While employers cannot implement “use-it-or-lose-it” policies, they can place a reasonable cap, or ceiling, on vacation accrual. The DLSE explains:

Unlike “use it or lose it” policies, a vacation policy that places a “cap” or “ceiling” on vacation pay accruals is permissible. Whereas a “use it or lose it” policy results in a forfeiture of accrued vacation pay, a “cap” simply places a limit on the amount of vacation that can accrue; that is, once a certain level or amount of accrued vacation is earned but not taken, no further vacation or vacation pay accrues until the balance falls below the cap. The time periods involved for taking vacation must, of course, be reasonable. If implementation of a “cap” is a subterfuge to deny employees vacation or vacation benefits, the policy will not be recognized by the Labor Commissioner.

3. Vacation is a form of earn wages that must be paid out according to final pay requirements
An employee who is discharged must be paid all of his or her wages, including accrued but unused vacation, immediately at the time of termination. See Labor Code Sections 201 and 227.3.  More information about the timing and payment of final wages can be read here.

4. Deductions not allowed from employee’s final wages for unaccrued vacation time
Vacation is treated as a form of wages under California law, and by allowing employees to take vacation time before it is earned is similar to providing a loan.  Employers may not utilize self-help remedies to recover debts from the employee’s final paycheck, including deducting wages owed to an employee to cover vacation that time was used but had not yet been accrued by the employee.

5. “Cliff vesting” policies are problematic
Employers may set probationary periods or waiting periods during which times employees do not accrue vacation time. However, the DLSE maintains that employers may not maintain a policy that grants employees a lump sum of vacation upon reaching certain dates (for example, such a policy would grant the employee five days of vacation at the employee’s one year anniversary of work, but not permit the employee to take any vacation prior to the anniversary date).

The DLSE’s view on this type of “cliff vesting” is that the employer is attempting to provide for accrued vacation, but at the same time is attempting to limit its liability of having to pay out a pro rata share of the accrued vacation if the employee does not work until the date the vacation is granted to the employee.  Many employers avoid these potentially problematic lump sum grants of vacation, and simply set a time period (i.e., the employee’s first six months of employment) that the employee does not accrue vacation.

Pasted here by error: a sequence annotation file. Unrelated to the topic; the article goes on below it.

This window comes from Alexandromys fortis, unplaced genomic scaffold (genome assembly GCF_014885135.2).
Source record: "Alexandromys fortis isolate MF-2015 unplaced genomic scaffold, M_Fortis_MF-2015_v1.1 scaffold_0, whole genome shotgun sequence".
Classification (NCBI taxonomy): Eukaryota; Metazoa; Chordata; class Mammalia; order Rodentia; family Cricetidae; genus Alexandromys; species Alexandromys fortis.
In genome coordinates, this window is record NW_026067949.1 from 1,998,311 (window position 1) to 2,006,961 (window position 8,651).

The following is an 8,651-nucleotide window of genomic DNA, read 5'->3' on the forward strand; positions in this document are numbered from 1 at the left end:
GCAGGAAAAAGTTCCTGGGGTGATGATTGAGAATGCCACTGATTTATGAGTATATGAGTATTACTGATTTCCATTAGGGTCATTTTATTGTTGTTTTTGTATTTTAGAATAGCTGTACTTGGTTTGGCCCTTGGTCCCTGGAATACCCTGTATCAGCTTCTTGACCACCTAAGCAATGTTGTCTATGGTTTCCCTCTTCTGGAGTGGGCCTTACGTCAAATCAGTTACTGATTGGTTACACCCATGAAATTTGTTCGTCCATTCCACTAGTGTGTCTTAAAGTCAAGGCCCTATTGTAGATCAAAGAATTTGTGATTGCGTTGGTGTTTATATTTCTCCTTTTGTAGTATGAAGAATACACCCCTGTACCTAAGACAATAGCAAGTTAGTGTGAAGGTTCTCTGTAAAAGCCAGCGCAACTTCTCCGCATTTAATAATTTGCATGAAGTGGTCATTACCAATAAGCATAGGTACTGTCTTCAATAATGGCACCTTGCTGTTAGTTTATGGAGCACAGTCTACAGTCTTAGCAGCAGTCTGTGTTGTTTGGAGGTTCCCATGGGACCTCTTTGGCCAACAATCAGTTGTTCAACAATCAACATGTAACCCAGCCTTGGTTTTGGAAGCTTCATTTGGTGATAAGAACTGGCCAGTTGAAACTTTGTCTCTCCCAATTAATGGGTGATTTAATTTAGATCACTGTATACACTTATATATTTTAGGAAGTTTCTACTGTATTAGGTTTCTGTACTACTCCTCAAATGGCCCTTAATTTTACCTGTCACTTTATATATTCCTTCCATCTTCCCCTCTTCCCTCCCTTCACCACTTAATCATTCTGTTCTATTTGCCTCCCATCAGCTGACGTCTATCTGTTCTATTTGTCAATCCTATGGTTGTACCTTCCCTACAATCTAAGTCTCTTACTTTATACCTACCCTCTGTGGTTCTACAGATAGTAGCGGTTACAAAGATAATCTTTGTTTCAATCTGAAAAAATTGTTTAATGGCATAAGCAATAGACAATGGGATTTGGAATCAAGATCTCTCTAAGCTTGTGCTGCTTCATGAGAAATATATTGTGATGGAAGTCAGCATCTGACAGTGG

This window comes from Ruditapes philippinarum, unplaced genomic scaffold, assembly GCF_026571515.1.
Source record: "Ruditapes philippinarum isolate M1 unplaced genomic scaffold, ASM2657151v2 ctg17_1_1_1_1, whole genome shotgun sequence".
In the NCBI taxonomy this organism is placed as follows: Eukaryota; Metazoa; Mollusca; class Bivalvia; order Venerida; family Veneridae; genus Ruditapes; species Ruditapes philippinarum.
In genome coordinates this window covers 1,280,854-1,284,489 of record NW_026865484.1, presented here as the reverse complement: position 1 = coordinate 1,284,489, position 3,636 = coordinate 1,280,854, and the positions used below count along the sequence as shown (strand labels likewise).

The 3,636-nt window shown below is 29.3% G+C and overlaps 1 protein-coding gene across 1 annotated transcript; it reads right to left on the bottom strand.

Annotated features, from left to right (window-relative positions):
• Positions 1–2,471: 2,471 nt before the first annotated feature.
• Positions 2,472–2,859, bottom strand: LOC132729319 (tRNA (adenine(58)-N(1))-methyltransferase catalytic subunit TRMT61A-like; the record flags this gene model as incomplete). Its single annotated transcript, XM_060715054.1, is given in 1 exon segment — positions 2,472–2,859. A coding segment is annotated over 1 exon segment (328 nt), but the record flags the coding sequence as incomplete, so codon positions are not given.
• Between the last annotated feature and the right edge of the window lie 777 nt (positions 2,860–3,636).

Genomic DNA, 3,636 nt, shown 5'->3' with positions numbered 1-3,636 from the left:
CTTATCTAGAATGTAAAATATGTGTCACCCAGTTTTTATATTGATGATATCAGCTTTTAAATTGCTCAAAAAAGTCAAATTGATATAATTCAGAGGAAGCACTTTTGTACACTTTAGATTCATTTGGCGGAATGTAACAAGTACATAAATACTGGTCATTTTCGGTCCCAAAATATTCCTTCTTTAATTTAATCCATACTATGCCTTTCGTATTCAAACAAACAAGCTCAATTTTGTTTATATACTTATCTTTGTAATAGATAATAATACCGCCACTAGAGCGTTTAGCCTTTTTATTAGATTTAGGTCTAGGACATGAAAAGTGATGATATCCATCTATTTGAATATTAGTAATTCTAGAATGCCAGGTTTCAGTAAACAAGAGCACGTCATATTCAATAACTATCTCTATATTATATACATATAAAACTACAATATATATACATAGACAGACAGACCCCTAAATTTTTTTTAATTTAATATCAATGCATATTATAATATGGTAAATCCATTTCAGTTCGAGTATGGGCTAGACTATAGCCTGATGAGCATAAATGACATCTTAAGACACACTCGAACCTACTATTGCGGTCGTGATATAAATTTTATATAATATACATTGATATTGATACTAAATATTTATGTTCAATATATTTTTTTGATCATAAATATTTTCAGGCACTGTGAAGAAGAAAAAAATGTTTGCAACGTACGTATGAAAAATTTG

California law regarding vacation policies is vastly different than federal law and other states. It is essential for employers to understand these obligations to avoid falling into legal traps. As we start 2023, it’s a good time to review and update your company’s vacation policies to ensure compliance.

The hiring process in California can be confusing: there are various required federal and state documents that must be reviewed and signed for new employees. It is imperative for California employers to familiarize themselves with the requirements for their local jurisdictions and industries to minimize their legal risk.

Here are five key categories of documents for new hires:

1. Offer Letter

An official offer letter can be the best way to communicate with the new candidate to avoid misunderstanding about the job, salary and other terms and conditions of employment.  Offer letters should at least address the following items:

  • Terms of employment
  • The employee’s at-will status
  • Duties of the position
  • Start date
  • Exempt or non-exempt status
  • Wage or salary
  • Benefits, if any
  • Other conditions of employment (for example, applicant must pass a medical exam, drug test or background check)

2. I-9, Employment Eligibility Verification

Federal law requires completion of Form I-9 to verify employee’s identity and employment authorization. The USCIS has not yet released the updated I-9 Form in 2023, but the current USCIS I-9 can be used until an updated version is available.

3. Federal and State Tax Withholding Forms

Both Federal W-4 Form and California DE 4 Withholding Certificate must be provided to newly hired employees. 

4. Required Pamphlets

Generally speaking, most employers in California are required to provide the following documents with new employees upon hire:

  • Time of Hire Pamphlet
  • Sexual Harassment Pamphlet (DFEH-185P)
  • EDD Disability Insurance Pamphlet (DE 2515)
  • Paid Family Leave Pamphlet (DE 2511 )
  • Rights of Victims of Domestic Violence, Sexual Assault and Stalking Pamphlet
  • Wage and Employment Notice to Employees (Labor Code section 2810.5) (DLSE-NTE ). This form is only required for non-exempt employees, and more information about the form can be read here.
  • New Health Insurance Marketplace Coverage Options and Health Coverage Form (OMB No. 1210-0149)
  • General Notice of Consolidated Omnibus Budget Reconciliation Act (COBRA) continuation coverage rights (if 20 or more employees and employer offers health plan)